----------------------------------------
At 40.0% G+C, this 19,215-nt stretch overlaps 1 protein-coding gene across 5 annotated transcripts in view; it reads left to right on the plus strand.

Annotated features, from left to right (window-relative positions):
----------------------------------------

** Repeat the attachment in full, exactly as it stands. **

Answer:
At 40.0% G+C, this 19,215-nt stretch overlaps 1 protein-coding gene across 5 annotated transcripts in view; it reads left to right on the plus strand.

Annotated features, from left to right (window-relative positions):